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Egypt’s sex attacks on women are revenge for the 2011 revolution

18 22 0
25.01.2020

The first time Sarah Mehanna was arrested security forces lined her up against a wall and described her body in intimate detail.

“If we find any photo of the demonstration on your phone, we will rape you,” they told her.

It was 2017 and Sarah had been taken to Dokki Police Station from a protest she had been covering for the Bawabet Yanayer website.

She was prepared, but she was still shocked.

“We as women discuss before participating in any demonstration what we would do if we face sexual attacks,” explains Sarah. “We ask ourselves that before asking what we would do if we face the security forces’ bullets.”

READ: Egypt proposes bill to criminalise child marriage

In Egypt it’s well known that authorities hire baltagiya – regime thugs – to infiltrate protests and to sexually abuse women.

Authorities attack women at police stations, inside prisons, at checkpoints, on prison visits to their families and in their homes during raids.

Egyptian women hold placards during a demonstration protesting violence against women in Egypt on 22 December 2015 [Amr Sayed/Apaimages]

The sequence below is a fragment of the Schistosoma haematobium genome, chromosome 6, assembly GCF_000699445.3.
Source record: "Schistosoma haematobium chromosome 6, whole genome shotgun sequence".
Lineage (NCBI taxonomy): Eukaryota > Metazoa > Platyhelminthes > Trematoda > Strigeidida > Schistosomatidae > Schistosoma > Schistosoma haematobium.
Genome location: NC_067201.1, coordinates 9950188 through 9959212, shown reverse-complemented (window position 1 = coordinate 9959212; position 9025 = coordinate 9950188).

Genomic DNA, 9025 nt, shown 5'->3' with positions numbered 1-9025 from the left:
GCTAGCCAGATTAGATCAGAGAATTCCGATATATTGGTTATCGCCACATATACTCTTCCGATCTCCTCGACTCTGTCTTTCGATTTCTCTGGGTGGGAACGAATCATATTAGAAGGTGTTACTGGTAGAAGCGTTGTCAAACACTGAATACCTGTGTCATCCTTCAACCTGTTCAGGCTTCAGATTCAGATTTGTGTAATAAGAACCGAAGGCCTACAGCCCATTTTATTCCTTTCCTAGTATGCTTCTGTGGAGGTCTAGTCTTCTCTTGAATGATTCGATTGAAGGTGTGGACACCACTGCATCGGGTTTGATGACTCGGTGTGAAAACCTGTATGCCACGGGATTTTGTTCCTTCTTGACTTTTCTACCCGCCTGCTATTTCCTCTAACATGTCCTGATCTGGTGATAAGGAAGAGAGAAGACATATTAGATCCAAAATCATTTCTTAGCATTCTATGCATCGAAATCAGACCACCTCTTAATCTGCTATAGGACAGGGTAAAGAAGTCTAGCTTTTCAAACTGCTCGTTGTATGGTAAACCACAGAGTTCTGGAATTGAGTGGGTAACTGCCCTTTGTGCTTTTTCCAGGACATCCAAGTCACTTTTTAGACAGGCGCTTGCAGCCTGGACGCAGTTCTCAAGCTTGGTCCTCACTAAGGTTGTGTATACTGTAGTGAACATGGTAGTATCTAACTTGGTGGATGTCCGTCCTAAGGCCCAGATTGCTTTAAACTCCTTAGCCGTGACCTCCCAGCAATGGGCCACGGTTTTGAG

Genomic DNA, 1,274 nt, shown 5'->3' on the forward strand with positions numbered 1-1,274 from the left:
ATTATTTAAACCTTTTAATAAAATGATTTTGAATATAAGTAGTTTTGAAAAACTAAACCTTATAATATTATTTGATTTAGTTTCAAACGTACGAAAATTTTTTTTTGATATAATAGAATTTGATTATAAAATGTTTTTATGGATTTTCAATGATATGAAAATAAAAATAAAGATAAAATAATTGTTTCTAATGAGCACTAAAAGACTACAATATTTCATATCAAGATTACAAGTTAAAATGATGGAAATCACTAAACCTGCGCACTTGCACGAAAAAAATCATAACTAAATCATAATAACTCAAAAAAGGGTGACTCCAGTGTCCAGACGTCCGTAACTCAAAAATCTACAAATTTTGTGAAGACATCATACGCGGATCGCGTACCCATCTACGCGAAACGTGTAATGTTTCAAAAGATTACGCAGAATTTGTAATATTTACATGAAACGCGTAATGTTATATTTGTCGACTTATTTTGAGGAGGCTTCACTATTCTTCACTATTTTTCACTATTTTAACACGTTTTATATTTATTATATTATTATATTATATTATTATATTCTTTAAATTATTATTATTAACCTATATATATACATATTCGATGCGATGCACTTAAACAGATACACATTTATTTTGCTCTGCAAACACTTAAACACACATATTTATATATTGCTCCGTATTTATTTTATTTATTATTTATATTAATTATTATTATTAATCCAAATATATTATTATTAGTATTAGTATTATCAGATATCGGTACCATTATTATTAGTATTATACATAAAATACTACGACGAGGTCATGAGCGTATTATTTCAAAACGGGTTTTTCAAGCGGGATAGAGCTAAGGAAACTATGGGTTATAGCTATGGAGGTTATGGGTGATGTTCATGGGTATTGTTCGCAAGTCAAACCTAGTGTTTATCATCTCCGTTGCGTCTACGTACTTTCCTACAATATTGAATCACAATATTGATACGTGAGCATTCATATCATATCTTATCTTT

Egyptian women hold placards during a demonstration protesting violence against women in Egypt on 22 December 2015 [Amr Sayed/Apaimages]

Nine years on from Egypt’s Arab Spring uprising, this is the reality for women in Egypt – verbal and physical sexual abuse of politically active women carried out by Egyptian authorities has become standard procedure.

Amid the cautious optimism of the 2011 Tahrir protests, women stood among the crowds and demanded they play a key role in Egypt’s political life.

They were tired of the Mubarak-era when women routinely had their rights violated, particularly when it came to political participation, and wanted to be integrated into public work.

But instead of giving women a key role in change, their presence terrified the establishment:

After the revolution, women knew the value of their voice, its impact, and its importance in society. As she asked for her rights, the oppression increased

says Sarah.

“Violence against women in Egypt is not only by her family, nor men in the street, but also extended to the men in power,” she continues. “Instead of protecting them, they have become the biggest threat to them. Security forces use sexual violence as a threat to stop their political participation and demand a just life.”

Since he........

© Middle East Monitor